Attitudes Toward the Physically Disabled Persons: Do Education and Personal Contact Make a Difference?

Verena F. Gosse, Glenn Sheppard


This study compared the attitudes toward physically disabled persons held by individuals at three educational levels who had personal contact versus no such contact with the disabled.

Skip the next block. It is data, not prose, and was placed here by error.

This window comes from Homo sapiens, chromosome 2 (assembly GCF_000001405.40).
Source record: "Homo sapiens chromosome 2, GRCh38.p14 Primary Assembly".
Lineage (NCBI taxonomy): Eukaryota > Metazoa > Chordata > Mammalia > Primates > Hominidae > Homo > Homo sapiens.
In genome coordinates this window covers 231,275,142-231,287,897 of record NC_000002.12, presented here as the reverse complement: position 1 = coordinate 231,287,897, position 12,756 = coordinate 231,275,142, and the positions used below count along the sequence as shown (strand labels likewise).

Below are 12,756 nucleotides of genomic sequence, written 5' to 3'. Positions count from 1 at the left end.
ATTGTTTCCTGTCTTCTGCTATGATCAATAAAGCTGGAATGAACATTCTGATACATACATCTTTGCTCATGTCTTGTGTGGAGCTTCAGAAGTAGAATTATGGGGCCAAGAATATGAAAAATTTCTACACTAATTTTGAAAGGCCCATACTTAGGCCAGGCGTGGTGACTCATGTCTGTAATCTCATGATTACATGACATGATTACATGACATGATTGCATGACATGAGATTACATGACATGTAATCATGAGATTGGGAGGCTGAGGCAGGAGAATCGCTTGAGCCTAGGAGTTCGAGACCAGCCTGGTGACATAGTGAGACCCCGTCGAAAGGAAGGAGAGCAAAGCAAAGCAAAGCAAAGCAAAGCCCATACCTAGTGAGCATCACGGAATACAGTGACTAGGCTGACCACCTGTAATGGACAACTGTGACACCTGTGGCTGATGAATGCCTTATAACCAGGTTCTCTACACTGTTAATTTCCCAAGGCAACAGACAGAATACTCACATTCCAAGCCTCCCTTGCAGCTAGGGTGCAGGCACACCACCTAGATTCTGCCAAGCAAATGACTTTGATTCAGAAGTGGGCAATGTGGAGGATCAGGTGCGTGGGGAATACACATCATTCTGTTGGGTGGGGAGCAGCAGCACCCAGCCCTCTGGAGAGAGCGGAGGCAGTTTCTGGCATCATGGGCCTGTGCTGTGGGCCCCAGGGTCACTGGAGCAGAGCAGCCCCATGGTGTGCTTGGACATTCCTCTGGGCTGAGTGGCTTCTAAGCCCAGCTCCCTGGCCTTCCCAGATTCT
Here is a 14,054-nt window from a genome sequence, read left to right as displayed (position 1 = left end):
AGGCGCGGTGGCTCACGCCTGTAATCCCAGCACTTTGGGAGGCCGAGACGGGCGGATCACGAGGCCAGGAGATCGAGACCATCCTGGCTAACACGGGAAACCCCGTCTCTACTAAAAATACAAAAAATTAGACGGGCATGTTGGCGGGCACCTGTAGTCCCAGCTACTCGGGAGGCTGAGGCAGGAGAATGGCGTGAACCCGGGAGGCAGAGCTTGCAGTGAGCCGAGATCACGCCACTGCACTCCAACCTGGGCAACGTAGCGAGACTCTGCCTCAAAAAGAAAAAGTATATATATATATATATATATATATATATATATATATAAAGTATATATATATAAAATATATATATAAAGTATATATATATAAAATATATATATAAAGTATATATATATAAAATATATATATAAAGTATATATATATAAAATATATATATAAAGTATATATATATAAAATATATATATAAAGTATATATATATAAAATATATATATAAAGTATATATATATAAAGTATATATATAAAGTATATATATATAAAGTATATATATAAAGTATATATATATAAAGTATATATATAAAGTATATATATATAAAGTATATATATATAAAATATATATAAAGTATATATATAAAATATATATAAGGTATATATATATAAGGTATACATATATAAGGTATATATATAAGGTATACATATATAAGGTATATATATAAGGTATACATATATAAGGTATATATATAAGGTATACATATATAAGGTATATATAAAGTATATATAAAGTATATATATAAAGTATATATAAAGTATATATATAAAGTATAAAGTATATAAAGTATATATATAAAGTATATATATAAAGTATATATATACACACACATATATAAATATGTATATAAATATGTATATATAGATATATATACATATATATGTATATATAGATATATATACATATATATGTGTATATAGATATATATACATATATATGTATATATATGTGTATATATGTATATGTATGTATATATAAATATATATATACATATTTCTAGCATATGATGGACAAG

Data analyses revealed a significant main effect for education. The higher their educational level the more positive were the students' attitudes with the exception of no significant differences between grade eleven and university students. The main effect for contact indicated that, in general, those who had contact with physically disabled persons were more favorable in their attitudes than those who had had no contact. However, an examination of subgroup means showed no differences between grade XI contact and no-contact groups. The interaction effect between education and contact did not appear to be linear. Various explanations for these results are mentioned with the implication such findings may have for current efforts at educational mainstreaming.

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